He shall judge between the nations,
and impose terms on many peoples.
They will hammer their swords into plowshares
and their spears into sickles;
one nation shall not raise the sword against another,
nor shall they train for war again.
For the love of my brothers and friends
I will say, “Peace be within you!”
For the love of the house of the LORD, our God,
I will pray for your good.
Let us then throw off the works of darkness
and put on the armor of light;
let us live decently as in the light of day,
not in orgies and drunkenness,
not in promiscuity and lust,
not in rivalry and jealousy.
Be sure of this: if the master of the house
had known the hour of night when the thief was coming,
he would have stayed awake
and not let his house be broken into.
So too, you also must be prepared,
for at an hour you do not expect, the Son of Man will come.
It’s about Time! Is it good to speak about time when you’re late? The Advent First Sunday readings for this year have a rude urgency to them: tension, conflict, dissonance, change, beating the swords, throwing off works of darkness, breaking into the house. And for those of us who work in schools--aren't we anxious and conflicted enough already, especially now? This isn’t relaxing at all.
For that matter, nor is the Gospel; nor the reign of God as lived at the heart of the Church through the centuries by the Proper Saints and the ordinary saints. Saint Paul really is emphatic about the conversion he wants to see in the community of the Church, making its way as Christ’s witness in pagan Rome, not only in contrast to the saturnalian character of life in the empire, but in its own internal being--throwing off rivalry and jealousy, which have not gone out of style among believers like ourselves. Maybe we can be smug about having grown out of the “worldly” temptations he names, but today dissension within the Body of Christ continues to be the thousand cuts which cripple the Body. None of us needs to look far to see it; it is in every family, workplace and political body, the embodiment of Augustine’s City of Man.
Isaiah’s passage is eerily “modern” in its sensibility as well, warning us not to accept the world’s “training for war” by its standards--games of intrigue, the manipulation of proxies, the inaction of international agencies, the weapons trade and the persistence of ideology continue to simmer even as real progress continues on the dismantling the Cold War arms repositories. The state of the world is not at peace, and won't be, until human hearts are readied for genuine hospitality, the ability to say with the Psalmist, "Peace be within you," and to pray for one another's good and mean it. I am reminded of some family members of my grandparents' generation, now long deceased, who bore a grievance that separated them quite senselessly for more than thirty years. Finally one showed up--completely unexpectedly--to restore the relationship. You know what everyone said: "It's about time!"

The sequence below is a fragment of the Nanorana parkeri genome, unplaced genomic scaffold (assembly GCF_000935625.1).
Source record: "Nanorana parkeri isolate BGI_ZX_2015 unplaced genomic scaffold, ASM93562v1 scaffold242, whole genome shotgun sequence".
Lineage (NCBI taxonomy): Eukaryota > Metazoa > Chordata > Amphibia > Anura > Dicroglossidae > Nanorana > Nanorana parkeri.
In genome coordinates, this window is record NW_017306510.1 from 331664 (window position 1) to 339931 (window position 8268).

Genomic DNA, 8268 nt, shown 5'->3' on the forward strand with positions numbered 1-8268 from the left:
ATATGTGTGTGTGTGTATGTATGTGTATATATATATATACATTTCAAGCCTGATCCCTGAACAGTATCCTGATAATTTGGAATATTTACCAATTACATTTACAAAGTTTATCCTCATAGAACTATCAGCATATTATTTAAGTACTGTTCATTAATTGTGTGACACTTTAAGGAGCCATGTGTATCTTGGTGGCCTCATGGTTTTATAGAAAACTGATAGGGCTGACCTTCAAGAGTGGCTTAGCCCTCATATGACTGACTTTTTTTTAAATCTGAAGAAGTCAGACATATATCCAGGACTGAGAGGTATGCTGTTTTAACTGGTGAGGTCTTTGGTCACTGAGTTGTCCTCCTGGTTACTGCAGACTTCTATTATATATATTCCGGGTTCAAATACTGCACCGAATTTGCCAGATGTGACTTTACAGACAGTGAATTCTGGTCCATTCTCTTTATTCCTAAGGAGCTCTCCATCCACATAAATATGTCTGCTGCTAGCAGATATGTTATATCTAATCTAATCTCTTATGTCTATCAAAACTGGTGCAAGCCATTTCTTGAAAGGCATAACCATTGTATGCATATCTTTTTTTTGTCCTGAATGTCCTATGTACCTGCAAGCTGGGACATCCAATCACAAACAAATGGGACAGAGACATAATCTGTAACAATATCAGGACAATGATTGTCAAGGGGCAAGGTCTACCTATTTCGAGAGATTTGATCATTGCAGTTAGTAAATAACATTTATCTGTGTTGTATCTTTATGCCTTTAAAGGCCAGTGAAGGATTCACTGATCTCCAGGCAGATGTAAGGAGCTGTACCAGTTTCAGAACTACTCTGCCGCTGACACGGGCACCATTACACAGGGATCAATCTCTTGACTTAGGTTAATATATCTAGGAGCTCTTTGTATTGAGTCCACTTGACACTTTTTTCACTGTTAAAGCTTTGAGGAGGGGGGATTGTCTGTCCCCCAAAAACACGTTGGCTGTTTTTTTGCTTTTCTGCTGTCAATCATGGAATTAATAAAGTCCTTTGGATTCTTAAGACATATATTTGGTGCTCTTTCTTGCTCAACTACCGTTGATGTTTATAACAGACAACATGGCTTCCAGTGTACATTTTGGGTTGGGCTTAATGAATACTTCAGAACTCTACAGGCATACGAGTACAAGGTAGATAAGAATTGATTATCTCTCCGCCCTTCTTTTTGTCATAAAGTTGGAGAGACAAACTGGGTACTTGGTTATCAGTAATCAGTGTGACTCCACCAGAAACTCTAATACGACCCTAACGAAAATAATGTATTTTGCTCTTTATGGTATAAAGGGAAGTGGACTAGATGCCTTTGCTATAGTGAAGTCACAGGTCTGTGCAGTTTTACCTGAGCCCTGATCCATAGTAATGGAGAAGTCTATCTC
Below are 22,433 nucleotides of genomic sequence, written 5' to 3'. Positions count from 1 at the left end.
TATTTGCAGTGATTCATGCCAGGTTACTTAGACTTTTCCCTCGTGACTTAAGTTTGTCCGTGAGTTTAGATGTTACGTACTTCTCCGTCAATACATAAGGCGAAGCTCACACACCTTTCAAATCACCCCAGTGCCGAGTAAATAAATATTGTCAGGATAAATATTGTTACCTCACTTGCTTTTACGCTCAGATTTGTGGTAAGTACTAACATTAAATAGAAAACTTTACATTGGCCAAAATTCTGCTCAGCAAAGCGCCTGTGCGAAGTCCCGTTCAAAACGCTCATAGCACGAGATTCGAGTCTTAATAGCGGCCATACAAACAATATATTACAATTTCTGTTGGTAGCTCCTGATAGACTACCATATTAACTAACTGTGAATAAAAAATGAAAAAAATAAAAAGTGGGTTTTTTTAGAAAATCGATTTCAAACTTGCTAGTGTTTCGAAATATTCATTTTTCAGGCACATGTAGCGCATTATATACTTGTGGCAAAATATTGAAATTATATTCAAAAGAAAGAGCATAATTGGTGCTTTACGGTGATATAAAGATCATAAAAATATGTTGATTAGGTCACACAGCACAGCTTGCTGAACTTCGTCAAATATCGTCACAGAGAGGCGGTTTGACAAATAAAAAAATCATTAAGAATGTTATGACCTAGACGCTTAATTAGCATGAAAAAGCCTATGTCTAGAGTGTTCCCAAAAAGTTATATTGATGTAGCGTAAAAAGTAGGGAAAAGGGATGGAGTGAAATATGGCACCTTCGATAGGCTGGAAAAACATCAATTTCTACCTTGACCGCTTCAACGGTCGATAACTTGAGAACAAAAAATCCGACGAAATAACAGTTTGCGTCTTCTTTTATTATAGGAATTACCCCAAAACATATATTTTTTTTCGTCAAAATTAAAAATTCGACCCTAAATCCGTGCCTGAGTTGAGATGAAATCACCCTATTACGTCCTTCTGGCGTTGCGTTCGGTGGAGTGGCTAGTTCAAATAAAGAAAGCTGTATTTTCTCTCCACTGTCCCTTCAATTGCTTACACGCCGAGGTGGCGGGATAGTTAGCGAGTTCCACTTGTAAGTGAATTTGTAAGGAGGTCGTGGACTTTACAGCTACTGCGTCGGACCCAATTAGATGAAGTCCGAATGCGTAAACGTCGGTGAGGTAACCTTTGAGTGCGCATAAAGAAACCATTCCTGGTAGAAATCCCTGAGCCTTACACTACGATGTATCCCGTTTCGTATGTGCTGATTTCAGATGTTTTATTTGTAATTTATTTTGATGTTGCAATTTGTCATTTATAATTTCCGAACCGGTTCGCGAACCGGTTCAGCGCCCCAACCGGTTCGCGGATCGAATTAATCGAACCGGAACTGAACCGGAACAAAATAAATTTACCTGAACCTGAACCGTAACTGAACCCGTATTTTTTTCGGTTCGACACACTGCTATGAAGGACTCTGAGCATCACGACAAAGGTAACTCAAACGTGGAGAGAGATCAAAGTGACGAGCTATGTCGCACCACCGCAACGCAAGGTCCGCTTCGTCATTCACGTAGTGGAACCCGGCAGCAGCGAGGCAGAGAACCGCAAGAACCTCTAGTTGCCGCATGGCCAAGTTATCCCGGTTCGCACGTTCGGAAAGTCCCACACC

All of us know innately that things work toward natural conclusions--or better, resolutions. Some of these are more satisfactory than others. Why? Taking a cue from the New Testament readings, we might be able to propose a couple of reasons. The first is awareness: "if the master of the house had known the hour when the thief was coming, he would have stayed awake." The Socratic version of this is Nosce te ipsum, Gnothi seauton, "Know Thyself" or, better still, Know Your Human Nature And Its Destiny, which might be close to what the old Stoics would say. Jesus, for his part, is discussing our destiny as individuals and the destiny of all persons as part of the order of Creation and Redemption.
The old Catechism told us that we were made to know, love and serve God in this life and be happy with Him in the next. Our job is not to be distracted from the long-term view. There are some basics we need to attend to now--"throw off the works of darkness and put on the armor of light." So, maybe the second reason why things conclude themselves either ambiguously or awkwardly in human affairs is that we fear being light, especially to ourselves. Those dark rooms, stuffy closets and cluttered corners in the mansions of our souls keep us tied down by a skulking, earthbound gravity and make us unable and often unwilling to surrender freely to Grace, the armor of light.
Advent must be about advancing the judgment to which all must eventually submit. When we were told as little children to make room for the Baby Jesus in our hearts, the metaphor was not just for our child selves. Isn't it about time for some house-cleaning?